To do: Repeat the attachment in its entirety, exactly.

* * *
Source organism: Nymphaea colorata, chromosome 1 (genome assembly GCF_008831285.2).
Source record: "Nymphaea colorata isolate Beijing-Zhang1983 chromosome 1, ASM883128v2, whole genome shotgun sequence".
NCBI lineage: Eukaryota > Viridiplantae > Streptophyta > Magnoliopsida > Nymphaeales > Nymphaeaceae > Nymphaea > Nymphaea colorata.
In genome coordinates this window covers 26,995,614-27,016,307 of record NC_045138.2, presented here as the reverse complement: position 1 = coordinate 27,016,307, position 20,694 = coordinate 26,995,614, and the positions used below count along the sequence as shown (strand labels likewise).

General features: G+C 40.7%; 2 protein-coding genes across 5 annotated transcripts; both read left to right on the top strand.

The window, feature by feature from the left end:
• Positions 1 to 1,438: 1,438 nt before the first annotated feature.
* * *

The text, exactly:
Source organism: Nymphaea colorata, chromosome 1 (genome assembly GCF_008831285.2).
Source record: "Nymphaea colorata isolate Beijing-Zhang1983 chromosome 1, ASM883128v2, whole genome shotgun sequence".
NCBI lineage: Eukaryota > Viridiplantae > Streptophyta > Magnoliopsida > Nymphaeales > Nymphaeaceae > Nymphaea > Nymphaea colorata.
In genome coordinates this window covers 26,995,614-27,016,307 of record NC_045138.2, presented here as the reverse complement: position 1 = coordinate 27,016,307, position 20,694 = coordinate 26,995,614, and the positions used below count along the sequence as shown (strand labels likewise).

General features: G+C 40.7%; 2 protein-coding genes across 5 annotated transcripts; both read left to right on the top strand.

The window, feature by feature from the left end:
• Positions 1 to 1,438: 1,438 nt before the first annotated feature.